MINDSACROSS consists of four basic activities, designed to broaden the leachers’ perception of their roles as literacy teachers, and to get children to practice and consolidate their developing skills. The four basic activities include the following elements:

· Discussions with teachers to help them to reconceptualize the process of teaching and learning literacy within the core curriculum (English, social studies, math, science, and health);

· Professional assistance in implementing creative writing in the classroom;

· Development of a forum for pupils to share and discuss their writing with their peers within and outside their classroom, school, and community;

· Assistance to compile, duplicate, read, discuss, display, and disseminate the writings and drawings to other children and other audiences. This includes publication of booklets and displaying texts in classrooms and on notice boards.

Some 70 booklets have been published so far, containing stories, poems, texts, and drawings both entertaining and educational. Examples of titles include: Peoples of Uganda; Mr Bee and His Good Friends; My Small Book About Seeds; AIDS: From 7th to 1st Killer Disease; Water: A Miracle by God; Accidents at School. The texts can be used for children at other levels in school, children in preschool centres, drop-outs doing practical training, and adult literacy learners.

The children’s responses suggest that their involvement in the creative writing activities helps them to understand concepts and knowledge relating to themselves and their communities. They are given the power and the opportunity to reflect on what they know and believe, or as one pupil explained: “of telling in my own words on anything I want.”

Potential users

The MINDSACROSS concept can be adapted for use in schools and communities anywhere where literacy skills are low or become lost from lack of use. The materials produced by MINDSACROSS have application mainly in Uganda but could be useful in other East African countries.


Dr Katherine Namuddu
PO Box 6577
Kampala, Uganda
Tel.: 233595 or 257792

Resources and publications

· MINDSACROSS: A School-Community Integrated System for Living Literacy; Case Study of Uganda Primary School Pupils As Authors, Katherine Namuddu, 1990, 195 pp.

· MINDSACROSS: A School-Community Integrated System for Living Literacy; An Overview of the Status of the Project, Katherine Namuddu, 1990; a 38-page booklet giving an overview of the project.

· Some 70 booklets of texts by Ugandan schoolchildren.

81. Educational games for preschool children

In the Andean countries of Latin America, rural and urban indigenous children suffer various socioeconomic and cultural constraints which result in low educational achievement and high drop-out rates at the primary school level.

The rich cultures of the Andean countries include numerous educational traditions whose potential to increase children’s abilities and confidence is now being recognized. Children’s games are one of them. Once transmitted from generation to generation, the world of indigenous knowledge is rapidly disappearing under the influence of foreign cultures.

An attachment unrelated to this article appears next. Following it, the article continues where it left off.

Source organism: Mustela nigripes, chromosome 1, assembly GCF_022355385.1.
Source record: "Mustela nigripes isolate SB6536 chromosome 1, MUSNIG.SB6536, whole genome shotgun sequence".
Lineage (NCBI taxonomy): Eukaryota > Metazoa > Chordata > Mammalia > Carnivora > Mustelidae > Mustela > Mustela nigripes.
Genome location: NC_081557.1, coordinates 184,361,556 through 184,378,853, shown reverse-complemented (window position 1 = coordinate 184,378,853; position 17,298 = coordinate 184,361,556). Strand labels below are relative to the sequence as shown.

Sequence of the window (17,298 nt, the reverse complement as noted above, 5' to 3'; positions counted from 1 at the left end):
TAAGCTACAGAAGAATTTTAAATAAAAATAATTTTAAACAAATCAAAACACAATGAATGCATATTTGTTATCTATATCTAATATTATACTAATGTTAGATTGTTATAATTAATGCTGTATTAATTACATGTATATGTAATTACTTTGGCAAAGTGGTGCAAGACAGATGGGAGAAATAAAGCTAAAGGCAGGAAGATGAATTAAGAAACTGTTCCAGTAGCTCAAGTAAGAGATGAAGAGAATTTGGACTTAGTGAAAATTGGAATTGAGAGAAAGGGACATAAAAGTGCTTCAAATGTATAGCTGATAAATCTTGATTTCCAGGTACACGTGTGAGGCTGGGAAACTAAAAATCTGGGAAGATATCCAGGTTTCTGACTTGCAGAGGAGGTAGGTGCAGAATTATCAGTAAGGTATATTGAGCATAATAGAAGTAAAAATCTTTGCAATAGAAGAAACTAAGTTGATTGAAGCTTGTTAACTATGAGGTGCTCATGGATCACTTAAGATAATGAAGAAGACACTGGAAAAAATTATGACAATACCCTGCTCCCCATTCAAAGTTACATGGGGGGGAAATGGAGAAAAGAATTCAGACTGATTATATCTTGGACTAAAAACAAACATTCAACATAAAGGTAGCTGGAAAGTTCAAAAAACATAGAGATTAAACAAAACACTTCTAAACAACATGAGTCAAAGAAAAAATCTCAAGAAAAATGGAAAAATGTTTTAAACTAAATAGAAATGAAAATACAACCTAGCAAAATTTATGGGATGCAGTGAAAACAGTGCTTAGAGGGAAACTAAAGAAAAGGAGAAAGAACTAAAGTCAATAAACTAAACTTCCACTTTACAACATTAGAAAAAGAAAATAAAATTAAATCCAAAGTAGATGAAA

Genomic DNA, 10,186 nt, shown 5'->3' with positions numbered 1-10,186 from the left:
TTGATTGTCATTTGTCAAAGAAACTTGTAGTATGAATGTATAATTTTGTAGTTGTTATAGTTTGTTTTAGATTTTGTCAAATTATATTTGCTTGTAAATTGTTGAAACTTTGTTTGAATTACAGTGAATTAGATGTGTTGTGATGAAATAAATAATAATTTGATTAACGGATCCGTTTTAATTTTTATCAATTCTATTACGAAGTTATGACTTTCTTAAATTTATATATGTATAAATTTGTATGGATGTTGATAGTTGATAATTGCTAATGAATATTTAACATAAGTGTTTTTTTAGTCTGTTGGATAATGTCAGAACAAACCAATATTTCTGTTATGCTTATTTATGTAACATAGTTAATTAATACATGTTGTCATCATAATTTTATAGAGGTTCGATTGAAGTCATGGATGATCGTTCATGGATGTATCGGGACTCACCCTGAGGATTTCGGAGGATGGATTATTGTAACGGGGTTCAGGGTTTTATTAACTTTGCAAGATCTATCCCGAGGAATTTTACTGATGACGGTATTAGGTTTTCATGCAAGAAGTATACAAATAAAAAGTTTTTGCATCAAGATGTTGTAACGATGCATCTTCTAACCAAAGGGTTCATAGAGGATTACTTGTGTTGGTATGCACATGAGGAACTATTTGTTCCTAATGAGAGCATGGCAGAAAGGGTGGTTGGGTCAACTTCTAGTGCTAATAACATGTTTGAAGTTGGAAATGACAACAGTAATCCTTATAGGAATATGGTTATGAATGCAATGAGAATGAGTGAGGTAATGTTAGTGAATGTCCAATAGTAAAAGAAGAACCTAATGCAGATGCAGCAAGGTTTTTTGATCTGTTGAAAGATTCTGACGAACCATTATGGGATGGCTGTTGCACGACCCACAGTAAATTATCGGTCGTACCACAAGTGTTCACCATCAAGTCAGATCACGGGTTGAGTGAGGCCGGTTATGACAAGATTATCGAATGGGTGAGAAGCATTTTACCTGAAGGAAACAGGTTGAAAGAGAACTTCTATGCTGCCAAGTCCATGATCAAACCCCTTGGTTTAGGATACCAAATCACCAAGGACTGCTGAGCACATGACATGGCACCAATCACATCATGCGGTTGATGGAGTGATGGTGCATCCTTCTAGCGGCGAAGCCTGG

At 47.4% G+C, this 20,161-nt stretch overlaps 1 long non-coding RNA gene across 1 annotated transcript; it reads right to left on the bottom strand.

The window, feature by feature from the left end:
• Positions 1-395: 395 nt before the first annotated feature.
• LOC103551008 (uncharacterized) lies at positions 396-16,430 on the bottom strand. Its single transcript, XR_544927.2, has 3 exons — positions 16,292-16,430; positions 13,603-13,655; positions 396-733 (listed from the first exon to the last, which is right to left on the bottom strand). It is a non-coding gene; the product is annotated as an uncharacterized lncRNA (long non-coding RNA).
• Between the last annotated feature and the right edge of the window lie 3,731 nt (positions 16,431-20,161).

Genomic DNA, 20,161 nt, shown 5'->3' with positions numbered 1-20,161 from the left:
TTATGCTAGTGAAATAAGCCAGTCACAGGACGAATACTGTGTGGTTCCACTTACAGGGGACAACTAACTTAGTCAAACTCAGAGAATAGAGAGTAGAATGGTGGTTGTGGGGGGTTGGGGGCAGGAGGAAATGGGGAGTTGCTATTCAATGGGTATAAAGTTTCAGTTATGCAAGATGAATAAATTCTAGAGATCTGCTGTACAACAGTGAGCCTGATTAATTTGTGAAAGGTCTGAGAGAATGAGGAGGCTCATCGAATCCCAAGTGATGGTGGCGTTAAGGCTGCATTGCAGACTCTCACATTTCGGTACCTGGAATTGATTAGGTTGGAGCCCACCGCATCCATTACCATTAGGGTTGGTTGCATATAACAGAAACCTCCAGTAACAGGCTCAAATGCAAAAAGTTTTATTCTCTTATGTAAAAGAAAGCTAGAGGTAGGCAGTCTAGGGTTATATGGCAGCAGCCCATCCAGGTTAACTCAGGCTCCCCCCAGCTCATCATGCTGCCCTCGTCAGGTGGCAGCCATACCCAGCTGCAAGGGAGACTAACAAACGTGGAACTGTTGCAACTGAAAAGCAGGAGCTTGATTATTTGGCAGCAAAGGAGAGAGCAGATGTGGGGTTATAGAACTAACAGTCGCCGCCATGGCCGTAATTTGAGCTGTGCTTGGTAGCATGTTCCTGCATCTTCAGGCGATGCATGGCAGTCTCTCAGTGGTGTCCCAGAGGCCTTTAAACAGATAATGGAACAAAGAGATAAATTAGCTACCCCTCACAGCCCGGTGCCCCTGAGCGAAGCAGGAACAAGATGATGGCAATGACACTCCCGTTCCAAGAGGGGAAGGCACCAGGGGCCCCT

The Centro de Investigacin sobre el Desarrollo Infantil (CIDIE), with IDRC support, has researched and collected traditional Indian games from communities in four Andean countries (Bolivia, Colombia, Ecuador, and Peru), for use as inexpensive, easy-to-use techniques to prepare indigenous children for school. The games have been adapted to develop competence in language, math, abstract thinking, and social learning, and to develop cultural values.

In a second project, CIDIE is developing and testing a complete package of both indigenous and nonindigenous games and materials, with a practical guide to their use for mothers and child-care workers. The package complements the work of an alternative community-based program for preschool education run by the Instituto Colombiano de Bienestar Familiar in rural communities and in centres for disadvantaged children.


Manuals and a brief training program.

Potential users

Educational and preschool child-care organizations (governmental or nongovernmental) working with rural and urban indigenous preschool children throughout Latin America.

Cost and availability

Two manuals describing the games are available from CIDIE (see below). As well, a package of 60 games for children 4-6 years old is being assembled for use by mothers and child care workers in rural and marginal communities. The package costs about US $320.


Dr. Cecilia Bustamante
Carrera 19, No.74-44, Bogot,
Tel.: (57-1) 217-6067
Fax: (57-1) 13.92.19 or (57-1)

Resources and publications

· Una Alternativa de Educacin No Formal, Juegos para Nios Preescolares de Comunidades Indigenas y Campesinas, CIDIE, 1988, 92 pp., US $3.50.

· Jugar para Aprender, CIDIE, 1989, 27 pp., US $1.50.

· A Spanish-language VHS video describing the application of traditional games in children’s centres and a package of games and materials to develop cognitive and language skills.

82. Spanish-language software for basic education

The Instituto SER de Investigacin (Colombia) has developed and tested a software package to help disadvantaged children at the elementary level to improve their math and Spanish skills, two major stumbling blocks experienced by rural indigenous children. The pilot program resulted in an improvement in creativity, reasoning skills, self-esteem, and achievement among the school children.